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I Got a Job

June 29, 2017

So, I got a job.

It’s not a design job. I’m an office assistant at a small trailer dealership in a small town south of Portland.

I’m not exactly sure how I got it actually. At some point, I gave up on design jobs and started applying for admin stuff. After applying for a job on one of the sites a message popped up, “We found 20 other jobs just like this one. Would you like to apply for all of them? Click here.”

Sure, why not? I clicked.

Then one day a recruiter called me about this office admin job. “Why do you think you’d be a good fit for this position,” he asked me as I walked The Kid home from school.

“I’ve been applying for a lot of jobs,” I confessed. “You’re going to have to be more specific.”

I gave him some spiel about just wanting to get a job and how my work life didn’t need to be a creative outlet etc… I even threw in my theories about dating and job hunting. I told him I was willing to meet this woman who owned a trailer dealership if she was willing to give me a chance.

I had two interviews that day. The second one was an office job at a BMW car dealership. The trailer lady one went well. But I left thinking that I didn’t want the job. I just felt like it wasn’t my kind of place. What do I know about trailers? (Not the live-in kind; the kind people use for hauling stuff like cars or equipment.)

Then I drove into Portland for the second interview. I was early so I walked around the waterfront park and sat at a coffee shop watching people go by. I thought about what it would be like to live in a real city, something I’ve never experienced. I started to hope the interview would go well.

It did not. The job was making appointments for car owners who needed work done. But it was somehow incentivized so that you got bonuses for turning phone calls into appointments. I found this concept quite confusing. The woman interviewing me was the manager of the department. She couldn’t have been over 24 and she had been working there 5 months. She was terrible at interviewing. I asked most of the questions and she asked very little. Then she mentioned the work schedule. Monday to Saturday with Thursday’s off. As soon as she said that, I was out.

The trailer dealership was looking better.

I got the offer, accepted it and went in for a short meeting to talk about when I would start. I was smart enough to tell her that I had previously solidified plans for the 28-30 and would not be able to work those days. I was going to Vancouver for my birthday and I wasn’t going to give that up.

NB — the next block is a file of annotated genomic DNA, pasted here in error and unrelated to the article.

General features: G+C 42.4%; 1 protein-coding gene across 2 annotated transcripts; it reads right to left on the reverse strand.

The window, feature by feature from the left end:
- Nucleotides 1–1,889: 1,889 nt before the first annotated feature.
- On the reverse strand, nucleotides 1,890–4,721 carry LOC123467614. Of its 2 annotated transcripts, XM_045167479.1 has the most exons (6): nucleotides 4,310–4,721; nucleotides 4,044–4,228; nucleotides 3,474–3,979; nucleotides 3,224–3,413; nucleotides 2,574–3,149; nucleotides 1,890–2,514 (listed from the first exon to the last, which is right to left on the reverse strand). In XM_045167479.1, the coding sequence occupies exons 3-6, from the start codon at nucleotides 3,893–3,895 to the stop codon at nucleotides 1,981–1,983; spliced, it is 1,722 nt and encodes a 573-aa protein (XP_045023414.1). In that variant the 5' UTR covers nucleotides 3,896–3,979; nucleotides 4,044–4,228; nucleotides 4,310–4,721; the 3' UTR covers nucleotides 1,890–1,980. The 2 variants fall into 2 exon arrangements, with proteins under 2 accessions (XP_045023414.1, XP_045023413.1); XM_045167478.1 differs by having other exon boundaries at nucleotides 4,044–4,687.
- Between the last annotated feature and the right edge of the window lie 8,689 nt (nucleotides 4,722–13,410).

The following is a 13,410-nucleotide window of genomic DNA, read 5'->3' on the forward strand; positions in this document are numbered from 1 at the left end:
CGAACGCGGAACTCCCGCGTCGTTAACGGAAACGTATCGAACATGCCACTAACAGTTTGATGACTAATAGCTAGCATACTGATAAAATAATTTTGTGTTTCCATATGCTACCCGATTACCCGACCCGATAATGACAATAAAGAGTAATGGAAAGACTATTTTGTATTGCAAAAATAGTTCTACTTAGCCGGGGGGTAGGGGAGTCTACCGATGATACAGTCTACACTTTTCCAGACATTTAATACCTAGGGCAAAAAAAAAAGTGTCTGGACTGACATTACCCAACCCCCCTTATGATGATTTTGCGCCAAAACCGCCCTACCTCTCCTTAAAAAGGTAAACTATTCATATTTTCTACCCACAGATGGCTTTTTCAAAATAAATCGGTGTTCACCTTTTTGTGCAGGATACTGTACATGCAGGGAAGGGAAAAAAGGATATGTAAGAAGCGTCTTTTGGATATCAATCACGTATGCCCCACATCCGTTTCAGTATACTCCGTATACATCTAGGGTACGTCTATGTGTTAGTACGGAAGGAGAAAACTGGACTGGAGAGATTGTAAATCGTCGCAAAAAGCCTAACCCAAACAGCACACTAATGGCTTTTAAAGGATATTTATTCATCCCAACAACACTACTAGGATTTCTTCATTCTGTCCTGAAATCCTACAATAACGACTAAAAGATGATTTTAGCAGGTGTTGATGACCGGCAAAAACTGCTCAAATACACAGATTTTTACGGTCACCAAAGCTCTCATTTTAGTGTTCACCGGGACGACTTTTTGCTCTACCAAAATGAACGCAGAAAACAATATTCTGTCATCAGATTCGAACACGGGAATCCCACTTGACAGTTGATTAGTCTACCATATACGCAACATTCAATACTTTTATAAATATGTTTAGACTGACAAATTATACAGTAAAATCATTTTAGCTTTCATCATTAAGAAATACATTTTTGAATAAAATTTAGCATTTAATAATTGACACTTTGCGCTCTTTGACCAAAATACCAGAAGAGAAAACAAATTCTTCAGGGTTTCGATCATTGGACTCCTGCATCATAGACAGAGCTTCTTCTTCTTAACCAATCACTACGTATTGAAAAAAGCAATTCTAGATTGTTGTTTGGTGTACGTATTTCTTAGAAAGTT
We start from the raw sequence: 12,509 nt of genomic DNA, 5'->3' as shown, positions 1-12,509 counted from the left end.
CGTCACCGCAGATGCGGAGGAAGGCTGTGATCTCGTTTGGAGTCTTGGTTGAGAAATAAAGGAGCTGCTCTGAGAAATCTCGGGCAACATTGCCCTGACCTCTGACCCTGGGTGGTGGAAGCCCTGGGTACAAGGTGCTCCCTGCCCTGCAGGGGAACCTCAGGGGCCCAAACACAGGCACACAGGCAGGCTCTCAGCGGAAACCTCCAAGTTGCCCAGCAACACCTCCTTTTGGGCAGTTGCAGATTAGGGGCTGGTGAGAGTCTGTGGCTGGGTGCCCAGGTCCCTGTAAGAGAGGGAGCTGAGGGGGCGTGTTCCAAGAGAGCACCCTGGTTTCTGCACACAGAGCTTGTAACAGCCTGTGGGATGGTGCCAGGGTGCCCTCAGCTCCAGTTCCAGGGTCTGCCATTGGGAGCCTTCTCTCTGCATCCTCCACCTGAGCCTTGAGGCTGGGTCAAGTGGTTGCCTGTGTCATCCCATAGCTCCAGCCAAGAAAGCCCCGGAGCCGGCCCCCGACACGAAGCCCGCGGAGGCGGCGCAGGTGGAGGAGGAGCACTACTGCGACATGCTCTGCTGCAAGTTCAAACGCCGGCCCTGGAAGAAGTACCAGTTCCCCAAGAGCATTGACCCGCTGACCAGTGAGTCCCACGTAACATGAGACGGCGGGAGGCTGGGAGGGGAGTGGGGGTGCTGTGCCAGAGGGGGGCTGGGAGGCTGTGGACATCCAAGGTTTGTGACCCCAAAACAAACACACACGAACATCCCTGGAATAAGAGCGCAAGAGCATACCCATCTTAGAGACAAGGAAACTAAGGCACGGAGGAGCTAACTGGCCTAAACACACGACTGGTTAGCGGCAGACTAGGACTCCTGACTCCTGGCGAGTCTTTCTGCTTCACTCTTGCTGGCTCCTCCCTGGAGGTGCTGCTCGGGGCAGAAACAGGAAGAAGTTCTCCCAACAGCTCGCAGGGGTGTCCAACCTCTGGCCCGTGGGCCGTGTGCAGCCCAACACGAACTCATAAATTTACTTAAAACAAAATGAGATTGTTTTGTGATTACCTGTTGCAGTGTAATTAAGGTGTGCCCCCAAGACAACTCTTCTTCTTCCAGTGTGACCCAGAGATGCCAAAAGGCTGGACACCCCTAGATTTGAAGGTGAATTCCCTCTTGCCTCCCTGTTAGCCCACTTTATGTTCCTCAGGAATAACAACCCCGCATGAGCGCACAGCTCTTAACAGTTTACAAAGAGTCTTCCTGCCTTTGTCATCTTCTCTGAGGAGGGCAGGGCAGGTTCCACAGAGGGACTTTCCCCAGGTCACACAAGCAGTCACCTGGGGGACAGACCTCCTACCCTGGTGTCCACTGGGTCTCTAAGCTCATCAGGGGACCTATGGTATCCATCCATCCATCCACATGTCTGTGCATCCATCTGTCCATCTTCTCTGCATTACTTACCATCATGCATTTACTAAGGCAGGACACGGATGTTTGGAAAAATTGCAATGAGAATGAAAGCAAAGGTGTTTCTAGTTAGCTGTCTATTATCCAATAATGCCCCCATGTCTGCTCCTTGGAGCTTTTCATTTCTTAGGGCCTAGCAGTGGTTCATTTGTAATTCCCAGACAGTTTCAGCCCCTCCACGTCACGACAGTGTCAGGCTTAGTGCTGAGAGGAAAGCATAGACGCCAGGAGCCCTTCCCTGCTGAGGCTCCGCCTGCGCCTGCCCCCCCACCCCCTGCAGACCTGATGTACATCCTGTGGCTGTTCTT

At that second meeting, the owner was kind of weird. She asked me more than once if I was sure I wanted the job. I asked her if she was sure she wanted me to have it. She showed me around and introduced me to people, which she had already done at the interview. I left feeling uneasy and wondering if it was going to work out.

I started training with the woman who was moving away. Ironically, the job was basically all the things I complained about doing at my last job, but without all the other responsibilities. It was light bookkeeping, answering the phones and other minor administrative work. They used a combination of up-to-date software on new computers and old-school paper packets written up in sharpies. I liked that. After the first couple of days, I felt a lot better about it. My predecessor went on vacation and I worked one full week alone and I actually liked it. It was oddly satisfying, like putting together a puzzle every day. And I could see that it was going to be easy. I started to get to know the people and their personalities and they seem like a good bunch, easy going and friendly. Plus the pay wasn’t half bad for the kind of work. It would allow me to get an apartment in a few months.

The next week I worked a couple more days with my predecessor and she tried to get me as prepared as possible to fly solo. By the end of the second day I was anxious to be alone in the job again. Her personality is different from mine. She was loud and kind of scattered in her tasks. There were too many piles going on at once. She had a habit of not finishing her sentences and I had to cajole her into getting the full thought out. By the end of the last day with her, I felt confident enough that if there was anything else I needed to know, I could learn it from the owner.

Speaking of her, as I get to know her better, I can see that we’re going to get along just fine. She has a sense of humor and a laid back outlook. I can see how she might be a little whiney sometimes when she’s a bit stressed, but she seems to be honest and to the point. Not the kind of boss who is going to be insecure and who needs constant validation or engages in ridiculous power-plays. Like someone I used to know. We’re going to fine.

So, it’s not the ideal job and I don’t think I’ll want to work there for years. But I could see staying there a year, maybe 18 months before moving on.

Next goal: A place of my own.


From → Rantings

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